posted on May, 19 2014 @ 03:58 PM
Under the Veil of Ideology
For the bored wanderer,
My friends, have you ever seen yourself without ideology? We rarely do. Why not try it? Remove your
clothing, your makeup, your product, your devices, your tattoos, your piercings and stand in front of a mirror. See a reflection of what you actually
are and begin to behold yourself. Feel your skin, your nakedness, your senses. Smell your hair, your arm, your knee. For at least a moment, occupy
yourself. Smile, frown, contort your face in any expression and your body into any position. Touch your body. Explore it. Think about love, loss,
laughter, pain and arousal; induce tears of joy and sorrow and explore the capacities of the mind and emotions. Body. Self-awareness.
Jouissance. Vulnerability. No one is watching; no restraints. You are nothing but what you are. This is you without ideology.
But what is ideology? Imagine in your nakedness and in your self-exploration in front of a mirror, someone walks in the door and sees you doing these
strange things. You freeze. Embarrassment, shame, disgrace, and humiliation washes over you. What goes through your mind at this moment is ideology.
“Pull yourself together” it says and “suit up”. Remember, no one wants to see you like this, and you know this because you don’t want to see
anyone else like this. We have an ideal to uphold, you and I. We are ideological. Hide your true face, you monster. It’s time to step out into
We are the costume-wearing species. Swaddled and hidden beneath a carapace of compromise, culture, custom, and commonplace convention, lie us, naked,
even when fully clothed. Like how the ancients preserved their dead, we too wrap ourselves in so many strips of this and that idea in the vain hope
that they will preserve us, but only mummifying ourselves in the process. By wearing so proudly our ideologies and masks, we become them, the official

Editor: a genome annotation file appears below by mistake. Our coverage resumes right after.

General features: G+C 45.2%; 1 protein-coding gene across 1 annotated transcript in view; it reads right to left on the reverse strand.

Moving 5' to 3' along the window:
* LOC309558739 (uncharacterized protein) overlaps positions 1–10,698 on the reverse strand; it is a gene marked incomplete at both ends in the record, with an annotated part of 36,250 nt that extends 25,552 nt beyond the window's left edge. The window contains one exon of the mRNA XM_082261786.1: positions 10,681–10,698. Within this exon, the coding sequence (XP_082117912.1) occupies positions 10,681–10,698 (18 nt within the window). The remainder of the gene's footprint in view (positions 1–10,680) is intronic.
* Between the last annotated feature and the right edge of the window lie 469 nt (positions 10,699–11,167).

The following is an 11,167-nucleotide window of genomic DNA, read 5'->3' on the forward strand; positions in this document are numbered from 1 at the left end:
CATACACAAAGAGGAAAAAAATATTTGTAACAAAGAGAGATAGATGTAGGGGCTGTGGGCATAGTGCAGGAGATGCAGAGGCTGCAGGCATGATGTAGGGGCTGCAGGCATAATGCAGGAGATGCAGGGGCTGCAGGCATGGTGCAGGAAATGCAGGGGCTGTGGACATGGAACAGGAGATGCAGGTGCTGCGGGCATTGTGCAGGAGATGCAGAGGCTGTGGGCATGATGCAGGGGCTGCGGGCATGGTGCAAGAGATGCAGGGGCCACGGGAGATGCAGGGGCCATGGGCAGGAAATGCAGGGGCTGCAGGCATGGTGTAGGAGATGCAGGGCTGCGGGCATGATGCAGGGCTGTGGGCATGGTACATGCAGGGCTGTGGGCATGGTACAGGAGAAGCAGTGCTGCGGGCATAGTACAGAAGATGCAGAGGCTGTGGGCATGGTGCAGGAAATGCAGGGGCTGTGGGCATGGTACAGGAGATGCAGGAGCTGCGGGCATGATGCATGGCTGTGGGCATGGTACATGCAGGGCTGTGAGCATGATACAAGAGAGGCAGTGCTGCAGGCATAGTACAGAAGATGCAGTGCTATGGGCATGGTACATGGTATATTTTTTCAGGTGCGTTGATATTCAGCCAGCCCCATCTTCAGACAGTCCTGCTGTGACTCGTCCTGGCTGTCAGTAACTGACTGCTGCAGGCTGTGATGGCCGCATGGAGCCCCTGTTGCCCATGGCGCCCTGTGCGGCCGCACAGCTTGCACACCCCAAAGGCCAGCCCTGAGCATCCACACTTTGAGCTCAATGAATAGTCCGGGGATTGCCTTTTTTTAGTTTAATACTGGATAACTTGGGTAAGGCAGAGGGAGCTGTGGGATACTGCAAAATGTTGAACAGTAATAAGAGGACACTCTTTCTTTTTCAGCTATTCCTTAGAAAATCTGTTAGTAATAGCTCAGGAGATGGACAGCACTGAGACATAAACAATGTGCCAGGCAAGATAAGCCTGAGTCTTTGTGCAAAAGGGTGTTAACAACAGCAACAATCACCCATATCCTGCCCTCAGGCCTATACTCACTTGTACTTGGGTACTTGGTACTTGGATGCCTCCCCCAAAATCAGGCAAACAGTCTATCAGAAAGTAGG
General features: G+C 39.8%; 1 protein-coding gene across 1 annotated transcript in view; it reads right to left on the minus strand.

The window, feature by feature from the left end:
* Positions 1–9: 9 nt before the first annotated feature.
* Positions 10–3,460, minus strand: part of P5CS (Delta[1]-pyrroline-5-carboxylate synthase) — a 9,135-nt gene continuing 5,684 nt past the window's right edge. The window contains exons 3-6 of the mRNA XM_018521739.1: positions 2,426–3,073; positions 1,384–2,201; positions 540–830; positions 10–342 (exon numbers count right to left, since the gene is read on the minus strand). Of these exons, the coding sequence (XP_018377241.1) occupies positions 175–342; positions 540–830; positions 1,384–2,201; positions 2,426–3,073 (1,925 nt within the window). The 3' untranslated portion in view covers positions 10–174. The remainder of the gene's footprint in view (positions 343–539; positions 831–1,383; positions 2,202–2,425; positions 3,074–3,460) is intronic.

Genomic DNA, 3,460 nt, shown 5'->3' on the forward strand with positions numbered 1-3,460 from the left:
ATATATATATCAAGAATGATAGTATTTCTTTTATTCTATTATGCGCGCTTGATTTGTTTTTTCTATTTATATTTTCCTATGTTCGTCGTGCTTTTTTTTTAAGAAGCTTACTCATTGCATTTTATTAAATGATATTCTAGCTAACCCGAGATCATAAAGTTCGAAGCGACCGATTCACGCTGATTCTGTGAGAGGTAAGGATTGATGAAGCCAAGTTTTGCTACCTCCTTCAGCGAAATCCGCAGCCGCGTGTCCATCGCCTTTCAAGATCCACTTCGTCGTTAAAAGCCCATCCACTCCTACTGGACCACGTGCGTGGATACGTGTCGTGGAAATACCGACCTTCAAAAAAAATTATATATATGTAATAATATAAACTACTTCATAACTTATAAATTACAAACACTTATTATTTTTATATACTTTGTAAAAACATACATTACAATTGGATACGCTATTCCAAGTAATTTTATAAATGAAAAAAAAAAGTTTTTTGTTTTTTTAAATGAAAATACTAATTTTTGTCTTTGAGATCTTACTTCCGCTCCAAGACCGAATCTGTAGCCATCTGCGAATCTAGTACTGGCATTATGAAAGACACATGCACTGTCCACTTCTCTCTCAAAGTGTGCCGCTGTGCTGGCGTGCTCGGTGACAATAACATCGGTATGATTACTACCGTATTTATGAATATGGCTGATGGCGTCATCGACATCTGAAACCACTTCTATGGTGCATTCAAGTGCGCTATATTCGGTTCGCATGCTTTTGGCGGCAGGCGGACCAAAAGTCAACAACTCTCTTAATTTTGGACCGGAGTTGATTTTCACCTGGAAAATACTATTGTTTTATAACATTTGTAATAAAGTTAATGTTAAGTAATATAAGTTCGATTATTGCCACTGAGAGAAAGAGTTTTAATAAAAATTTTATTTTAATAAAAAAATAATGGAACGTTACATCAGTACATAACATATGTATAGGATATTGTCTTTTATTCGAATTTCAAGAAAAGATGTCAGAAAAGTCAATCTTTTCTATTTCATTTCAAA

products of dead paradigms, other people’s baggage, and sleep-walking billboards. We do it because, well, others expect it of us. We too expect it
of them. In this sense we are infected by, cursed with, or at the very least dependent upon, the ideologies that have frequently arisen throughout the
course of human history.
Even though we dare not mention it, the real world is out there, happening at all times as it acts continuously, and never is it found in the personal
stories and narratives we tell ourselves in order to cope with it. I know—such a shame. But because our consciousness ever so slightly lags behind,
it is always hindsight and afterthought to the rest of ourself. As such, ideas themselves are just such afterthoughts, neither material nor
non-material, at least until they become sentences and paragraphs in our inner and outer dialogues. But the ideologies that abound from them are built
of a thousand hindsights and a thousand afterthoughts, crystallized into words to become religion, poetry, politics and rhetoric, a confluence into
the sea of culture we drown within. Through inundation, these afterthoughts and hindsights influence our own, even sometimes taking their place, or
are reassembled and redistributed, thereby continuing the process ad infinitum, or at least until the last human takes his last breath. Even
then—even with no one watching and no social consequence—the last man will still try to die with honour.